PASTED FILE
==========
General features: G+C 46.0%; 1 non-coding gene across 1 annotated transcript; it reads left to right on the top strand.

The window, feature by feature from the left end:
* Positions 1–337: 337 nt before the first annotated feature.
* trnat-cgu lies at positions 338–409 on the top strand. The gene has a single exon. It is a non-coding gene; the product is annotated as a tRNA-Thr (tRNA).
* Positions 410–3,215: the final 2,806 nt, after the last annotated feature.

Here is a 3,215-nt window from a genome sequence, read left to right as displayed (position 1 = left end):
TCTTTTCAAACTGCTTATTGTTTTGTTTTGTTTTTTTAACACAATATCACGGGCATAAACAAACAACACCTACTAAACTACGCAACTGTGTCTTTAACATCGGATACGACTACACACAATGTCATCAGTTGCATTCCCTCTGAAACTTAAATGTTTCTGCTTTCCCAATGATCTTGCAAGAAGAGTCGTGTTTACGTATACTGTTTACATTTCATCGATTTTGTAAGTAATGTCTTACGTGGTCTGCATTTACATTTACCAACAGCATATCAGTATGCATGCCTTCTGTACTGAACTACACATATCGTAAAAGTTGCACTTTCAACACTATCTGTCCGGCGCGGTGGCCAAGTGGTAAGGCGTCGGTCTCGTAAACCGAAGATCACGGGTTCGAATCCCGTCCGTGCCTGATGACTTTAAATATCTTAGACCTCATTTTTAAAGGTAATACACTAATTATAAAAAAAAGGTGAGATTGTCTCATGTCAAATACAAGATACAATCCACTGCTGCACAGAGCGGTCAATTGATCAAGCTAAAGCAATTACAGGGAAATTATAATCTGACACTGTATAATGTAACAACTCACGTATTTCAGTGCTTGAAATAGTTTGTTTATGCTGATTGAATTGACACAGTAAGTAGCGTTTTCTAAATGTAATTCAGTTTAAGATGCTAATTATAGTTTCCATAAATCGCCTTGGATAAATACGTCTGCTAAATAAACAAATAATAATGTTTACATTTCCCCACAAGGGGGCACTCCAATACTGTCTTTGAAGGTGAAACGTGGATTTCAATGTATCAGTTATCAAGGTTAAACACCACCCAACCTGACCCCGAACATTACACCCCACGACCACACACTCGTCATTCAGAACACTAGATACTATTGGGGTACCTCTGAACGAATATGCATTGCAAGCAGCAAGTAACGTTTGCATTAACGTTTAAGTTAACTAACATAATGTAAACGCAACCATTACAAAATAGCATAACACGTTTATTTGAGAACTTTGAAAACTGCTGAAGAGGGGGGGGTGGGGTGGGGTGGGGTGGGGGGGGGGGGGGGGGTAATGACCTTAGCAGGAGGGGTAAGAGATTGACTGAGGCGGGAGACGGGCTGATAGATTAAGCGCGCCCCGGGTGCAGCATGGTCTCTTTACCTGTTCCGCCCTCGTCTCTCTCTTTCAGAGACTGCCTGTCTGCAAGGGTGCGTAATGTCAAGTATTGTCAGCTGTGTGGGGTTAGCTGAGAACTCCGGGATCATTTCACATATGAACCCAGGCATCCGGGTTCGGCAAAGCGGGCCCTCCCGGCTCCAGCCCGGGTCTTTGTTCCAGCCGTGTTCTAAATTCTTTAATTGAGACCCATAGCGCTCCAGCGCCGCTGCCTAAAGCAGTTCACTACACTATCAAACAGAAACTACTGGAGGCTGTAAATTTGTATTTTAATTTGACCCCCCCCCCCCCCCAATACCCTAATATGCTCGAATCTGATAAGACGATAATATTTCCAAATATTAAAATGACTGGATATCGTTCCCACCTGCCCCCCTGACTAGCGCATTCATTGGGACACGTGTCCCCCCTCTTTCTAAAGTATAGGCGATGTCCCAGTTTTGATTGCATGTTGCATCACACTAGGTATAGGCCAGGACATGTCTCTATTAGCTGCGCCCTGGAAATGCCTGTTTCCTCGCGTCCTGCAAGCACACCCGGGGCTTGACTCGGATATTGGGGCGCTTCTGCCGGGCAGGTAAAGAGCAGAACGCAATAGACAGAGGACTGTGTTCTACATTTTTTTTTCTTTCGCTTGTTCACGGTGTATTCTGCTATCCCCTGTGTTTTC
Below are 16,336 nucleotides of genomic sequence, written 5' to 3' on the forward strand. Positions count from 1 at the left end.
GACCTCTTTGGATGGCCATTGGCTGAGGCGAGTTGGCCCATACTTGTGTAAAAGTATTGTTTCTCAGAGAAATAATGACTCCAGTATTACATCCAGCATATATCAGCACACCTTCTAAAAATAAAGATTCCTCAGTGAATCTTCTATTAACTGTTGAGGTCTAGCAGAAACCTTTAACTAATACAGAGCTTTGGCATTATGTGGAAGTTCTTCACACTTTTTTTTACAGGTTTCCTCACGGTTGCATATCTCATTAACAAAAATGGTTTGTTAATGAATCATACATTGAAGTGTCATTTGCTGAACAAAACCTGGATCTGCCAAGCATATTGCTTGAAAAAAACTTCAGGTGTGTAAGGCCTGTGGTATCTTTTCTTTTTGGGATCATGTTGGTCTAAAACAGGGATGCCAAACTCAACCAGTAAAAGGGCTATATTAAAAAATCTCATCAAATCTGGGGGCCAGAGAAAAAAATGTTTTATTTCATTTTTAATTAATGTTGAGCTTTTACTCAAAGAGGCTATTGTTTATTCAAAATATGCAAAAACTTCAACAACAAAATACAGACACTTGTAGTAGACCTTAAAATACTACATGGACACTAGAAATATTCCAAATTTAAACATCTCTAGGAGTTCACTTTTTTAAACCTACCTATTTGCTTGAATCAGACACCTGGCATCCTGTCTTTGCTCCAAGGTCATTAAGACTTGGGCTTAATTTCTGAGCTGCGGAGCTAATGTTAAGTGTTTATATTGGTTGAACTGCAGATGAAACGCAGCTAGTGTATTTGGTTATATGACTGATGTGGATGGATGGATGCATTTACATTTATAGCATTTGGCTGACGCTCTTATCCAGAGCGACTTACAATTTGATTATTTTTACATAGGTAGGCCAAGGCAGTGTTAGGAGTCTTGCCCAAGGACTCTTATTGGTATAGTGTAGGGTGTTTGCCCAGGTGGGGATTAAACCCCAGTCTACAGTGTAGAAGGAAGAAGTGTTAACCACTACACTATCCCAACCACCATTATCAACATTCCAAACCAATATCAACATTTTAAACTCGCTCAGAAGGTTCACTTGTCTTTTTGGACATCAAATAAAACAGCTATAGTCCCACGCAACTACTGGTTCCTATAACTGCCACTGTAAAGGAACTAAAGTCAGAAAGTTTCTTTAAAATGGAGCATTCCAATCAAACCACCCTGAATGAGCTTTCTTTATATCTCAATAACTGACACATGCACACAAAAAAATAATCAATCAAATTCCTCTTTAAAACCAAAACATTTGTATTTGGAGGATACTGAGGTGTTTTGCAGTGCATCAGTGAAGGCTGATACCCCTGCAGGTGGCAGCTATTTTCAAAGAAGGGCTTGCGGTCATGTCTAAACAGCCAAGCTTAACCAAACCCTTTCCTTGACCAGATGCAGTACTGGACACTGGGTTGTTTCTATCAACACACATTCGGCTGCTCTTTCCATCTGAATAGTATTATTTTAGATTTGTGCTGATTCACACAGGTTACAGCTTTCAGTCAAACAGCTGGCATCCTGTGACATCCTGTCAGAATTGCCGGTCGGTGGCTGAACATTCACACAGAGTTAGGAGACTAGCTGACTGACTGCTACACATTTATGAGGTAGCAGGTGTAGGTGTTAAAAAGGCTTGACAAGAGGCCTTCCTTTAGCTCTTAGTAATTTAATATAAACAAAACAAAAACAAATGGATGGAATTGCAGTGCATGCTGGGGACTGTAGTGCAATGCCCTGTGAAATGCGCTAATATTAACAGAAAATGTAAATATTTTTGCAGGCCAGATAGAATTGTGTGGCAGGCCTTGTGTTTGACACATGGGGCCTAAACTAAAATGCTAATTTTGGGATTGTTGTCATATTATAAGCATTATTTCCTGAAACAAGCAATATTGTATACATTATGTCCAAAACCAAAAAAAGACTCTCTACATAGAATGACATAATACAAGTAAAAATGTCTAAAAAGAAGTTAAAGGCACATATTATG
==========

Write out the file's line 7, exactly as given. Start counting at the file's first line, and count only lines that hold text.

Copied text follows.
TCTTTTCAAACTGCTTATTGTTTTGTTTTGTTTTTTTAACACAATATCACGGGCATAAACAAACAACACCTACTAAACTACGCAACTGTGTCTTTAACATCGGATACGACTACACACAATGTCATCAGTTGCATTCCCTCTGAAACTTAAATGTTTCTGCTTTCCCAATGATCTTGCAAGAAGAGTCGTGTTTACGTATACTGTTTACATTTCATCGATTTTGTAAGTAATGTCTTACGTGGTCTGCATTTACATTTACCAACAGCATATCAGTATGCATGCCTTCTGTACTGAACTACACATATCGTAAAAGTTGCACTTTCAACACTATCTGTCCGGCGCGGTGGCCAAGTGGTAAGGCGTCGGTCTCGTAAACCGAAGATCACGGGTTCGAATCCCGTCCGTGCCTGATGACTTTAAATATCTTAGACCTCATTTTTAAAGGTAATACACTAATTATAAAAAAAAGGTGAGATTGTCTCATGTCAAATACAAGATACAATCCACTGCTGCACAGAGCGGTCAATTGATCAAGCTAAAGCAATTACAGGGAAATTATAATCTGACACTGTATAATGTAACAACTCACGTATTTCAGTGCTTGAAATAGTTTGTTTATGCTGATTGAATTGACACAGTAAGTAGCGTTTTCTAAATGTAATTCAGTTTAAGATGCTAATTATAGTTTCCATAAATCGCCTTGGATAAATACGTCTGCTAAATAAACAAATAATAATGTTTACATTTCCCCACAAGGGGGCACTCCAATACTGTCTTTGAAGGTGAAACGTGGATTTCAATGTATCAGTTATCAAGGTTAAACACCACCCAACCTGACCCCGAACATTACACCCCACGACCACACACTCGTCATTCAGAACACTAGATACTATTGGGGTACCTCTGAACGAATATGCATTGCAAGCAGCAAGTAACGTTTGCATTAACGTTTAAGTTAACTAACATAATGTAAACGCAACCATTACAAAATAGCATAACACGTTTATTTGAGAACTTTGAAAACTGCTGAAGAGGGGGGGGTGGGGTGGGGTGGGGTGGGGGGGGGGGGGGGGGTAATGACCTTAGCAGGAGGGGTAAGAGATTGACTGAGGCGGGAGACGGGCTGATAGATTAAGCGCGCCCCGGGTGCAGCATGGTCTCTTTACCTGTTCCGCCCTCGTCTCTCTCTTTCAGAGACTGCCTGTCTGCAAGGGTGCGTAATGTCAAGTATTGTCAGCTGTGTGGGGTTAGCTGAGAACTCCGGGATCATTTCACATATGAACCCAGGCATCCGGGTTCGGCAAAGCGGGCCCTCCCGGCTCCAGCCCGGGTCTTTGTTCCAGCCGTGTTCTAAATTCTTTAATTGAGACCCATAGCGCTCCAGCGCCGCTGCCTAAAGCAGTTCACTACACTATCAAACAGAAACTACTGGAGGCTGTAAATTTGTATTTTAATTTGACCCCCCCCCCCCCCCAATACCCTAATATGCTCGAATCTGATAAGACGATAATATTTCCAAATATTAAAATGACTGGATATCGTTCCCACCTGCCCCCCTGACTAGCGCATTCATTGGGACACGTGTCCCCCCTCTTTCTAAAGTATAGGCGATGTCCCAGTTTTGATTGCATGTTGCATCACACTAGGTATAGGCCAGGACATGTCTCTATTAGCTGCGCCCTGGAAATGCCTGTTTCCTCGCGTCCTGCAAGCACACCCGGGGCTTGACTCGGATATTGGGGCGCTTCTGCCGGGCAGGTAAAGAGCAGAACGCAATAGACAGAGGACTGTGTTCTACATTTTTTTTTCTTTCGCTTGTTCACGGTGTATTCTGCTATCCCCTGTGTTTTC